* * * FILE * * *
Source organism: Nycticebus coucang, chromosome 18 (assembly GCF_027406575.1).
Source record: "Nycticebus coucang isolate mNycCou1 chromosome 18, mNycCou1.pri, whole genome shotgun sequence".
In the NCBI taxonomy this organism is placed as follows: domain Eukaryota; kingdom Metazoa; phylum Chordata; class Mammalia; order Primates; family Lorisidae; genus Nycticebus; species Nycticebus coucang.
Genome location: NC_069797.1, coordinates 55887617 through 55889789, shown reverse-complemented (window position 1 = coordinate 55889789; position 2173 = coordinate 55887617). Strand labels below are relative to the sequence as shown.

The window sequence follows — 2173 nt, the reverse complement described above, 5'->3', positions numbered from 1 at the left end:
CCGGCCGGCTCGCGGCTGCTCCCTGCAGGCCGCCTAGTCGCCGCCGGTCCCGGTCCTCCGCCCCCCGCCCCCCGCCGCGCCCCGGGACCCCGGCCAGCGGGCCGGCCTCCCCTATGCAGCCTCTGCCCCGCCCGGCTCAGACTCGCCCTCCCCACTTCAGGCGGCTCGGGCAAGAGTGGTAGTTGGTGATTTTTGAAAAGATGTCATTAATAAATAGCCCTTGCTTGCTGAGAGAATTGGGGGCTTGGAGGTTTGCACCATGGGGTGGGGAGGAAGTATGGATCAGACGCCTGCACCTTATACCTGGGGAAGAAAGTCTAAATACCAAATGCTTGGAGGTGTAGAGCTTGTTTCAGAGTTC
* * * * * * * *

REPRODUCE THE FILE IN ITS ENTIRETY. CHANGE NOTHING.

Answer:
Source organism: Nycticebus coucang, chromosome 18 (assembly GCF_027406575.1).
Source record: "Nycticebus coucang isolate mNycCou1 chromosome 18, mNycCou1.pri, whole genome shotgun sequence".
In the NCBI taxonomy this organism is placed as follows: domain Eukaryota; kingdom Metazoa; phylum Chordata; class Mammalia; order Primates; family Lorisidae; genus Nycticebus; species Nycticebus coucang.
Genome location: NC_069797.1, coordinates 55887617 through 55889789, shown reverse-complemented (window position 1 = coordinate 55889789; position 2173 = coordinate 55887617). Strand labels below are relative to the sequence as shown.

The window sequence follows — 2173 nt, the reverse complement described above, 5'->3', positions numbered from 1 at the left end:
CCGGCCGGCTCGCGGCTGCTCCCTGCAGGCCGCCTAGTCGCCGCCGGTCCCGGTCCTCCGCCCCCCGCCCCCCGCCGCGCCCCGGGACCCCGGCCAGCGGGCCGGCCTCCCCTATGCAGCCTCTGCCCCGCCCGGCTCAGACTCGCCCTCCCCACTTCAGGCGGCTCGGGCAAGAGTGGTAGTTGGTGATTTTTGAAAAGATGTCATTAATAAATAGCCCTTGCTTGCTGAGAGAATTGGGGGCTTGGAGGTTTGCACCATGGGGTGGGGAGGAAGTATGGATCAGACGCCTGCACCTTATACCTGGGGAAGAAAGTCTAAATACCAAATGCTTGGAGGTGTAGAGCTTGTTTCAGAGTTC